Sky Watch

At Symposium, a Star Search Comes to Life

By Blaine P. Friedlander Jr.
Special to The Washington Post
Monday, October 6, 2003; Page B02

Chris Impey is looking for life on all the right planets. He's confident that within 10 years, life in the universe can be found.

"With 100 billion billion stars in the universe, it's a numbers game at some level," he says. "The odds are that an Earthlike place has happened elsewhere. We shouldn't be surprised to find life."

To examine the cosmos from different perspectives, Impey, a University of Arizona astronomer, will join other prominent scientists in a free public symposium, "The Universe From the Ground Up," sponsored by the National Science Foundation. It will be held tomorrow and Wednesday at the Omni Shoreham Hotel, 2500 Calvert St. NW.

In his talk, Impey will explain how cosmic microbial life may possibly be found on faraway planets by examining the spectrum of light reflecting off them. Perhaps an astronomer using the Large Binocular Telescope, still under construction in Safford, Ariz., will make that discovery, he says. Using ground-based spectroscopy, astronomers will look for ozone, oxygen and chlorophyll-edge evidence, which are key ingredients to spawning life.

Harvard astronomer Robert Kirshner will begin the symposium with a talk, "Unusual Views of Familiar Objects," tomorrow at 7:30 p.m. in the Shoreham's Palladian Room.

On Wednesday, two local scientists, Sara Seager and Alan Boss, both of the Carnegie Institution of Washington, will participate in a panel discussion on "Life: The Quest for Other Worlds." Both Boss and Seager search for evidence of extra-solar planets. Boss models star and planetary system formation, while Seager examines the atmospheres of planets deep in the cosmos. Impey's talk follows Boss and Seager.

Other topics will include solar astronomy, ground-based gravitational wave astronomy, and neutrino and dark matter research.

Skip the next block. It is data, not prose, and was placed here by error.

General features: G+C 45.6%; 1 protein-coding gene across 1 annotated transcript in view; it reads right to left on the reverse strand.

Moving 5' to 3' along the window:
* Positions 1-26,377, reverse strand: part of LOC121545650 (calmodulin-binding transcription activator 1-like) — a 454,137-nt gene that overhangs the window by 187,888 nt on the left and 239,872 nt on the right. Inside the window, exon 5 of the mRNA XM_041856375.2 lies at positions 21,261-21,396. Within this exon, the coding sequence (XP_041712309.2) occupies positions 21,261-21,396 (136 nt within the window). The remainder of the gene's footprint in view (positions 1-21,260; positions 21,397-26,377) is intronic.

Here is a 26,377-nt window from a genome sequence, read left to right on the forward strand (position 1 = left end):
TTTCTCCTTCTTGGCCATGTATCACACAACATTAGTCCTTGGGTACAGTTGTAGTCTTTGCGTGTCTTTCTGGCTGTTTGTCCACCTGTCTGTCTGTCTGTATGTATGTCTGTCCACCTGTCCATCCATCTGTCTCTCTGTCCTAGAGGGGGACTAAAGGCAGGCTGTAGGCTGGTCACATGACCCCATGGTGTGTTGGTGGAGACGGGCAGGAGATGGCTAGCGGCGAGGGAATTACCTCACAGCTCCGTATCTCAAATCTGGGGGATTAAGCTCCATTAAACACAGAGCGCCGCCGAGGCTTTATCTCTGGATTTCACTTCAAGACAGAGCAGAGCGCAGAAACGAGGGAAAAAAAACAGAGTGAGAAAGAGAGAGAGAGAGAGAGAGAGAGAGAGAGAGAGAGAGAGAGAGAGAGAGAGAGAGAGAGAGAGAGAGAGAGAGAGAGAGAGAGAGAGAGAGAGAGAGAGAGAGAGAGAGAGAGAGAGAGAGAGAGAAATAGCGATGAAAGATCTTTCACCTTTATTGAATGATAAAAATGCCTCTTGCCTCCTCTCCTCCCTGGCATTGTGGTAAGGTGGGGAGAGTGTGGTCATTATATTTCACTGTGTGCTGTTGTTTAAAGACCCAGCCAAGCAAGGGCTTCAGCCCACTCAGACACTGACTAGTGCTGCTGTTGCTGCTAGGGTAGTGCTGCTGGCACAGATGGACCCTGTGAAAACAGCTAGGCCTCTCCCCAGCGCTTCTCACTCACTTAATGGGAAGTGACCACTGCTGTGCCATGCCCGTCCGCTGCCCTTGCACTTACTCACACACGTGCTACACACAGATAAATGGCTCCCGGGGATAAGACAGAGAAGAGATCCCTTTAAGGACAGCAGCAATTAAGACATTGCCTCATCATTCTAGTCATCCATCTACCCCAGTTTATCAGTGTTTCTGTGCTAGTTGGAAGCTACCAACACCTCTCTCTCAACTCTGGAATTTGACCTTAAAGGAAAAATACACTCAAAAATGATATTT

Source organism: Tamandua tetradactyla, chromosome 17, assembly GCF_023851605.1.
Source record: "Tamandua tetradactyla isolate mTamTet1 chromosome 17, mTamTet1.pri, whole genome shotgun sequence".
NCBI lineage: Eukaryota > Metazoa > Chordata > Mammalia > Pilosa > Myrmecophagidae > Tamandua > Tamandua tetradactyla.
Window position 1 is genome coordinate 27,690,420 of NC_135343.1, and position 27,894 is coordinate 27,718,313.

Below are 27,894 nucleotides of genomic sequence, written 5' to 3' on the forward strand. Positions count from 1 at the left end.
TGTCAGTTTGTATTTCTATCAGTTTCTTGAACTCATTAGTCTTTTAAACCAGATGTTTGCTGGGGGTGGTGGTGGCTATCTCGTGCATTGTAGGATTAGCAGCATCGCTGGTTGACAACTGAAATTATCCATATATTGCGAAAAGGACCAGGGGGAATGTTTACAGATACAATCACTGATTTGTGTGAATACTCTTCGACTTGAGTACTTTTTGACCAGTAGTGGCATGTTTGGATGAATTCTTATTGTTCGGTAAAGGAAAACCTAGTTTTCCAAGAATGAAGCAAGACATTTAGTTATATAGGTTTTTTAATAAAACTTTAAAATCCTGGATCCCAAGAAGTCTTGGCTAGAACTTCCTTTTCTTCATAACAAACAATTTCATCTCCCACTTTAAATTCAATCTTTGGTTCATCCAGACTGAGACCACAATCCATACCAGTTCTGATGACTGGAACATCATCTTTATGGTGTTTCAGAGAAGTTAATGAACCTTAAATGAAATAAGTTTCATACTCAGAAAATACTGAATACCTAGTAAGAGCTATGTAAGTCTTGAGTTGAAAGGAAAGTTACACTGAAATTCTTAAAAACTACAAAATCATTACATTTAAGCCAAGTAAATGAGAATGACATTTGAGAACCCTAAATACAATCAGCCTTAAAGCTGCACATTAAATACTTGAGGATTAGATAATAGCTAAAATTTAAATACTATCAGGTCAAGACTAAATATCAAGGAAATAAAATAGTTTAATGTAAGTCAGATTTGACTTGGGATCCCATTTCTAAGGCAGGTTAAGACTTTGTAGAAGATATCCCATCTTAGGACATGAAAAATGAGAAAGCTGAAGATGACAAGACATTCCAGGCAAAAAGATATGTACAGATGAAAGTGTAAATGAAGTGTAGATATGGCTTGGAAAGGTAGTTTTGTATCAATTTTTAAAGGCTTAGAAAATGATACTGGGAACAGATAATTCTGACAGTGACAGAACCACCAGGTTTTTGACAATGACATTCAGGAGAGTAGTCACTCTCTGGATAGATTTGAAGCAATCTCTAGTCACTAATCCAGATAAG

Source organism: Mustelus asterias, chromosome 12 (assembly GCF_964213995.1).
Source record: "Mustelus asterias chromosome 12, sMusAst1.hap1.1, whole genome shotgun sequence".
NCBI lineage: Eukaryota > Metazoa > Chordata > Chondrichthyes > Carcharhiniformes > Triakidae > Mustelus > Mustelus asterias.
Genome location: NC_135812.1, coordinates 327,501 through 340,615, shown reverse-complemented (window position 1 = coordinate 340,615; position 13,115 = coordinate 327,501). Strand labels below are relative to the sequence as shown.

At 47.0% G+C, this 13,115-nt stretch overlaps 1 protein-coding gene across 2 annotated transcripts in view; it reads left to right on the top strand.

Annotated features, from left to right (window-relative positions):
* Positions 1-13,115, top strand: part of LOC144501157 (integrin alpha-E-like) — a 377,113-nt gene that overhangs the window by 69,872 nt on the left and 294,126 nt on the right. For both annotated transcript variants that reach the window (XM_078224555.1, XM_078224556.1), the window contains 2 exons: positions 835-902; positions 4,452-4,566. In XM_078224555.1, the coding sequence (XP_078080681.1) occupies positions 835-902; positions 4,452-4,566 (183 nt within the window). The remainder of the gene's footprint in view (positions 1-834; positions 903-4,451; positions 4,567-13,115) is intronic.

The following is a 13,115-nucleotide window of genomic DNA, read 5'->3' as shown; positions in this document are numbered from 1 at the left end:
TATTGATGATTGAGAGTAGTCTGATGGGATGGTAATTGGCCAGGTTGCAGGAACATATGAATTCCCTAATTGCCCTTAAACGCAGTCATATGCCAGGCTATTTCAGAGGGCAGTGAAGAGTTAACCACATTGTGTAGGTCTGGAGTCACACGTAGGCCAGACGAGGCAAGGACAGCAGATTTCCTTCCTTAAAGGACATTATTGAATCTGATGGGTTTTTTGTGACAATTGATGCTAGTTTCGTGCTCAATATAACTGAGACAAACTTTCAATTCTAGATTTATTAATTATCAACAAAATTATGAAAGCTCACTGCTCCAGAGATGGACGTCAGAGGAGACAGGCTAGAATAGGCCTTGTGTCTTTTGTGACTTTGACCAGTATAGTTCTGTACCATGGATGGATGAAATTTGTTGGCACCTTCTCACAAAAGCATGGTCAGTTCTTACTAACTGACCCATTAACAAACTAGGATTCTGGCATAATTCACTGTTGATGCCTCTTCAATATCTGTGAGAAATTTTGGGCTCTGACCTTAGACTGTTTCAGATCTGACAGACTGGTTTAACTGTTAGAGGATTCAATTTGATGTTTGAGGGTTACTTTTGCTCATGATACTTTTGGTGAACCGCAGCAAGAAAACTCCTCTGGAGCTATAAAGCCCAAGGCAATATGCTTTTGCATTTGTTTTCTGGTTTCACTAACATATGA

For symposium information, a complete agenda, and free online registration, go to the NSF Web site: Ground-based Astronomy in the 21st Century (archived presentations).

Meanwhile, Mars still stands bright at dusk in the southeastern sky this month. Our reddish neighbor, very bright for the past few months, dims throughout October. It starts the month at negative second magnitude (very bright) and ends at negative first magnitude (bright). The planet begins its nightly trek in the southeast and travels across the southern sky during prime evening hours.

The gaseous ringed planet Saturn is a late-night object, rising before midnight in the eastern heavens. This zero-magnitude planet is bright enough to see from light-polluted urban areas.

Early risers can catch Jupiter in the hour before sunrise. The large ball of gas can be seen high in the eastern sky, at negative first magnitude (bright), before dawn washes it away. It will rise earlier and climb higher for the rest of the year, making it a prime object to view in the post-midnight hours.

As promised, Venus makes a return to the evening heavens late in October. Find this lovely planet in the west-southwestern sky after dusk.

Venus, at negative third magnitude, appears to move away from the sun and is visible to us longer in November and December.

Down-to-Earth Events:

Oct. 5 -- Astronomer Stef McLaughlin will talk on "Extrasolar Planets" at the University of Maryland's observatory on Metzerott Road, College Park. 9 p.m. Information, 301-405-6555;

Oct. 16 -- Howard Astronomical League meets at the Howard County Department of Recreation and Parks, 7120 Oakland Mills Rd., Columbia. 7:30 p.m. Information, 410-531-3899;

Oct. 18 -- View the heavens with astronomer Sean O'Brien of the National Air and Space Museum at Sky Meadows State Park, near Paris, Va. Dusk to 11 p.m. Information and directions, 540-592-3556; Sky Meadows.

Oct. 18 -- Tour the night sky at the Howard Astronomical League's public star party at Alpha Ridge Park in Marriottsville. Dusk-11 p.m., weather permitting. Information and directions, 410-531-3899;

Oct. 18 -- Does anybody really know what time it is? Maybe, if they use a polarization sundial, which will be explained at the Montgomery College Planetarium in Takoma Park. Parking available in the faculty lot. 7 p.m. Information, 301-650-1463; Montgomery College Planetarium.

Oct. 18 -- Gaze at Mars and other sky objects at the "Exploring the Sky" event presented by the National Capital Astronomers and the National Park Service. At Rock Creek Park, near the Nature Center, in the field south of Military and Glover roads NW. 7:30 p.m. 202-895-6070;

Oct. 20 -- Astronomer Ed Schmahl discusses "High Energy Events on the Sun" at the University of Maryland's observatory College Park. 9 p.m. Information, 301-405-6555;

Oct. 22 -- Geologist Ross Irwin discusses "Chemistry of the Martian Surface." Meet at the museum seal in the lobby of the National Air and Space Museum. Noon. 202-357-2700;

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